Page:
Calling Caldecott

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When I did my initial just-read-the-pictures look through Mine! (see Step 5 of Robin Smith’s advice), I found myself looking at this picture book as if it were a graphic novel. You know those occasional dramatic moments when the multi-panel structure gives way to an illustration that takes up the...

Calling Caldecott: Choose Three (Nom, Nom, Noms!)

Like many people, I’ve been captivated by the recent New York Times article that takes a deep dive into the cookies that Sesame Street’s Cookie Monster devours. (“Nom Nom Nom. What’s the Deal with Cookie Monster’s Cookies?”) What are those cookies made of? How do they crumble? Are they real?...

Christo and Jeanne-Claude Wrap the World

Artist-couple Christo and Jeanne-Claude made site-specific works — massive wrapped monuments and land-art spanning miles — which might seem unwieldy subjects for a picture book. But there is much in these artists’ adventures for children to love, and in G. Neri's Christo and Jeanne-Claude Wrap the World: The Story of Two Groundbreaking Environmental Artists, Elizabeth Haidle’s...

Night in the City

In a city after dark, the lit windows look warm and interesting. Each one has a story going on behind it. Who are these people? What are they doing? Julie Downing’s Night in the City explores that curiosity visually: some people, like the child in the story, prepare for sleep, but there...

Calde-folklore: there's a hell of a lot of it

Today on Calling Caldecott, a conversation between Elisa Gall and Jonathan Hunt about folklore and the Caldecott Award. (This is an entry in their "why-the-hell" Calling Caldecott series. Previous posts include discussions about the Caldecott and holiday books; photography; board books; the Newbery Award; and "didactic intent.") ELISA GALL: While traditional literature is not eligible for...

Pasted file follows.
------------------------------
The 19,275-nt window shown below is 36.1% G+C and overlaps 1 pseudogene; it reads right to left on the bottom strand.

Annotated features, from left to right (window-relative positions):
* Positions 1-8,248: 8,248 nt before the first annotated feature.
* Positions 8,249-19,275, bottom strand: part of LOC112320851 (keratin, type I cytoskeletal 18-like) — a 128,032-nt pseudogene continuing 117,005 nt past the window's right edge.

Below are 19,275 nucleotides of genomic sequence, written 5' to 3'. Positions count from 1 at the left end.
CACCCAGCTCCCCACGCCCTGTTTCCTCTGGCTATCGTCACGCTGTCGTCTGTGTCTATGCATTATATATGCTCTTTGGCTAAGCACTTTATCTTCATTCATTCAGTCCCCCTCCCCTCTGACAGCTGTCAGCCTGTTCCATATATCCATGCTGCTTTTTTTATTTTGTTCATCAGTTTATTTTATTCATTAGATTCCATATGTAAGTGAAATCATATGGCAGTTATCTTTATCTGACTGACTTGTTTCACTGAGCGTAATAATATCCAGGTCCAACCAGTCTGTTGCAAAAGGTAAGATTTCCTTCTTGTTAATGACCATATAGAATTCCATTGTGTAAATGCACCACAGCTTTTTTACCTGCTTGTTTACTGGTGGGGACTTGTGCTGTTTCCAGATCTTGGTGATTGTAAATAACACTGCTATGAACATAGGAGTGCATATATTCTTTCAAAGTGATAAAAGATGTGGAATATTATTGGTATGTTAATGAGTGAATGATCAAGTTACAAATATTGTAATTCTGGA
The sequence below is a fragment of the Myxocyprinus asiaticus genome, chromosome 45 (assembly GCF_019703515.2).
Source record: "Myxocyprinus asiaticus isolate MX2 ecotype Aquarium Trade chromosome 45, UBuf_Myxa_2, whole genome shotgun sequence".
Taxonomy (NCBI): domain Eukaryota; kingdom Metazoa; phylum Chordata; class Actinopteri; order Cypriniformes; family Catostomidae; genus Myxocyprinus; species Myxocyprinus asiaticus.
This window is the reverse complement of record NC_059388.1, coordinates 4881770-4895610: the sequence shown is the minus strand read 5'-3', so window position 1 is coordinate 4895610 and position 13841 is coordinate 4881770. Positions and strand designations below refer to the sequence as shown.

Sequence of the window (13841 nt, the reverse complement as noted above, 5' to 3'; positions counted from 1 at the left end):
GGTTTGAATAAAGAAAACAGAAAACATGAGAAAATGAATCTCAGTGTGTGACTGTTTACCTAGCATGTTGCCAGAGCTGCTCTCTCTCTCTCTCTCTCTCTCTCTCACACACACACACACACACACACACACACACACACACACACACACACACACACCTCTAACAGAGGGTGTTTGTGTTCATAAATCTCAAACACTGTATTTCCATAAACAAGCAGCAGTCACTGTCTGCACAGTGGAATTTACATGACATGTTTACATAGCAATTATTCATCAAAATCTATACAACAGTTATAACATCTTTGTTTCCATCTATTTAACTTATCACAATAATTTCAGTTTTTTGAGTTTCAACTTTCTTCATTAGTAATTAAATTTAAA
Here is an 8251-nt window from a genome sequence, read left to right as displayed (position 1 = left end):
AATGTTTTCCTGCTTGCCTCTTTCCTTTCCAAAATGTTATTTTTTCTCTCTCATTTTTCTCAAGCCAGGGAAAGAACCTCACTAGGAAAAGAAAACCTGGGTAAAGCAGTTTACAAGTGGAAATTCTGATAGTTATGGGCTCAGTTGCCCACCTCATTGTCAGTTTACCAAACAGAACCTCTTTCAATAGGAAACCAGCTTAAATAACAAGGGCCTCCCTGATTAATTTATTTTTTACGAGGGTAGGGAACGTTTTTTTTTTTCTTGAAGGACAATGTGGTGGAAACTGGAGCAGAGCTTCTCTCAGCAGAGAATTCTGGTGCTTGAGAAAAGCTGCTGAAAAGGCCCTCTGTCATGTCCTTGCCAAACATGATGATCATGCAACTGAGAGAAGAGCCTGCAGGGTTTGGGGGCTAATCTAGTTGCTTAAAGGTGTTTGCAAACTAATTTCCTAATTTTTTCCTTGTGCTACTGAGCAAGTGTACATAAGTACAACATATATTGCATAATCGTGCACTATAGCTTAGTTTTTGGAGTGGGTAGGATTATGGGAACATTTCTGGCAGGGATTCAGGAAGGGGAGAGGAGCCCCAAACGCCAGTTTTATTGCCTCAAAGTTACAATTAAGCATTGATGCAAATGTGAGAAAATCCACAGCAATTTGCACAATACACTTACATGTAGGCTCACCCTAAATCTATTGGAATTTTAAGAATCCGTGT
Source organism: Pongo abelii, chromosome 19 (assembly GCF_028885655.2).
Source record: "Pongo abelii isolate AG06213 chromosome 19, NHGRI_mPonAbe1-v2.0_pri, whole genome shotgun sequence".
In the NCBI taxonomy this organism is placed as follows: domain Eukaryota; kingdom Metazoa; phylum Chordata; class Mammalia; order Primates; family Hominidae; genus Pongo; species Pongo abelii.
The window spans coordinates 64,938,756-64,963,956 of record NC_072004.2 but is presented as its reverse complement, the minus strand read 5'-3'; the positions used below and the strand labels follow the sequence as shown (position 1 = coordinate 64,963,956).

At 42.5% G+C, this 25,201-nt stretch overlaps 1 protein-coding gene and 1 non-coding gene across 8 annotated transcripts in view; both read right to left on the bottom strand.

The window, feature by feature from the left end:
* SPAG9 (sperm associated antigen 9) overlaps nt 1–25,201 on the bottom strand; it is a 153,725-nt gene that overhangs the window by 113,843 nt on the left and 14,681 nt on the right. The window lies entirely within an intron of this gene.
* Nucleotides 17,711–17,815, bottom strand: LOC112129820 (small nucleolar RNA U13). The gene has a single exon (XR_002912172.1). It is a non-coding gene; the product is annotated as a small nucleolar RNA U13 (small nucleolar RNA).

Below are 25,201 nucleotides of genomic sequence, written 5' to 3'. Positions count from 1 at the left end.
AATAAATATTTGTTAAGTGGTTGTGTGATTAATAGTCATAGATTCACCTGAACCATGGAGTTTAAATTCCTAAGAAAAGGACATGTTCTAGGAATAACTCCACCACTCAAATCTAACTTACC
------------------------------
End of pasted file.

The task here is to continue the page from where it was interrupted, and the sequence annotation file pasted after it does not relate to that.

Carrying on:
Once upon a Book

For the past several years, I have run a mock Caldecott program for first to eighth graders at my public library. For each contending book, I lead the children through an “art walk” during which we talk about the images and how they tell the story. This leads to some...

The 2023 New York Times/New York Public Library Best Illustrated Children's Books

The 2023 New York Times/New York Public Library Best Illustrated Children's Books is out! Here is a list of the ten books: How to Write a Poem, written by Kwame Alexander and Deanna Nikaido; illustrated by Melissa Sweet  Rock, Rosetta, Rock! Roll, Rosetta, Roll!, written by Tonya Bolden and illustrated...

In the Night Garden

At first glance, In the Night Garden by Carin Berger reads as a lyrical good-night book with what appear to be digitally created collage illustrations, using scanned papers and found objects to add texture to the artist’s crisply drawn shapes.  A second look at the art — and at the...

November Nominations Results

The November Nominations at Calling Caldecott are in! We asked for readers to give us four titles that they thought were worthy of the Caldecott Award. Big thanks to everyone who posted on the website and social media. We will have one more round of nominations. In early December, we...
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